While some of the aforementioned reasons are rather modest, others are warning signs of major pregnancy issues. The good news is that the most severe causes of headaches during pregnancy are often less common. However, it's crucial to pay careful attention to any headaches you get while pregnant so you can determine whether you need to seek emergency medical help.

When should I see my doctor?

When you feel significant head pain while pregnant, you may be less inclined to call your doctor if you have a headache issue. However, certain headaches may be signs of more severe illnesses, including preeclampsia, and should never be disregarded.

Preeclampsia and other pregnancy-related problems might have the following highly dangerous symptoms.

Contact your doctor right away if you feel these, or get emergency medical help:

  • distorted vision
  • bad headaches
  • Fatigue
  • Upper-right abdominal pain
  • Breathing difficulties intolerance to bright light
  • voiding merely a few drops at once
  • often bruising
  • Nausea/vomiting
  • Fainting
  • Fever Seizure

Depending on how close to your due date you are, preeclampsia treatment may be necessary. Your doctor would likely advise having the baby as soon as possible if you are near enough that it is still viable. Imagine, however, that your pregnancy is not yet complete and that your preeclampsia is not now endangering your life. Then, in order to prevent your baby's weight from restricting blood flow by pushing down on your main blood arteries, your doctor may advise you to make significant dietary adjustments, drink more water, and lay on your left side.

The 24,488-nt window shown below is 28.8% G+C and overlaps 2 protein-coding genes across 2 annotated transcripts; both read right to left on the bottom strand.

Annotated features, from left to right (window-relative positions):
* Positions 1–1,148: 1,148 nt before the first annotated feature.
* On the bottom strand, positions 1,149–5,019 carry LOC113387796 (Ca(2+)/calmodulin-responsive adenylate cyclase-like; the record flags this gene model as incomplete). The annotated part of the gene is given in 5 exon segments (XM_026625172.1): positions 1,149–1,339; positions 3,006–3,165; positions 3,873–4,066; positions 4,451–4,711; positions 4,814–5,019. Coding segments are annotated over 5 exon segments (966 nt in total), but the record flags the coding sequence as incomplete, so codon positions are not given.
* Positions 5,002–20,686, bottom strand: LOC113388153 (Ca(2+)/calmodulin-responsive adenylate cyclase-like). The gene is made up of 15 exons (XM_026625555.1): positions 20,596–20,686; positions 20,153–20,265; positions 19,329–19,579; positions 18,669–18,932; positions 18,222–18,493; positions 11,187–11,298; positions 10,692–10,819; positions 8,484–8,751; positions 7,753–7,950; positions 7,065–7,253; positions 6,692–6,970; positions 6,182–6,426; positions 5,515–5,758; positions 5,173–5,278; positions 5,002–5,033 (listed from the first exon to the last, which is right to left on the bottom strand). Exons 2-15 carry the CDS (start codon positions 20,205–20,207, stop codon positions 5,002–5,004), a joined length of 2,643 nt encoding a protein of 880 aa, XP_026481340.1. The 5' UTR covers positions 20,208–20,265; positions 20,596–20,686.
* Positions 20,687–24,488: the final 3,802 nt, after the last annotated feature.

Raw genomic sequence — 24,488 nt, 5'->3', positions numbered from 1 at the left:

If your condition is severe, you could be treated with blood pressure medication, bed rest, and vitamins until your baby can be delivered without risk. Avoid using salt in your meals, consume nutritious foods during pregnancy, engage in regular exercise, and drink at least eight glasses of water per day (while avoiding caffeinated drinks entirely) to prevent preeclampsia.

How may pregnant headaches be treated?

If you use any migraine drugs for your headaches or are considering migraine therapies, it's very essential to have an open dialogue with your doctor. Your doctor will explain alternatives if you wish to start taking migraine medication but are not already doing so.

Your doctor could suggest a blood pressure-lowering medicine if your head discomfort is brought on by excessive blood pressure. Additionally, you can get information on how to adjust your diet and engage in exercise to maintain good blood pressure.

It's important to understand that, despite how tempting it may seem, using daily painkillers to treat your head discomfort while pregnant might really damage your unborn child. As a result, it's crucial to refrain from taking drugs throughout the first trimester. Even over-the-counter pain relievers like Motrin and Advil are highly advised against.

But what if your headaches are so severe that you are unable to cope with them any longer? Try a few of these complementary therapies:

  • Drink extra water.
  • Try applying ice to your forehead.
  • Consider having a therapeutic massage.
  • Regular exercise and stretching
  • Use a heating pad to relieve discomfort (this works well for menstrual migraines, too).
  • Apply diluted essential oils, such as chamomile, peppermint, and rosemary, on your forehead.
  • Consume balanced, healthful meals.
  • Refrain from eating things that you know make your headaches worse, such as chocolate, yogurt, alcohol, and preserved meats.
  • Take a pregnancy-safe nutritional supplement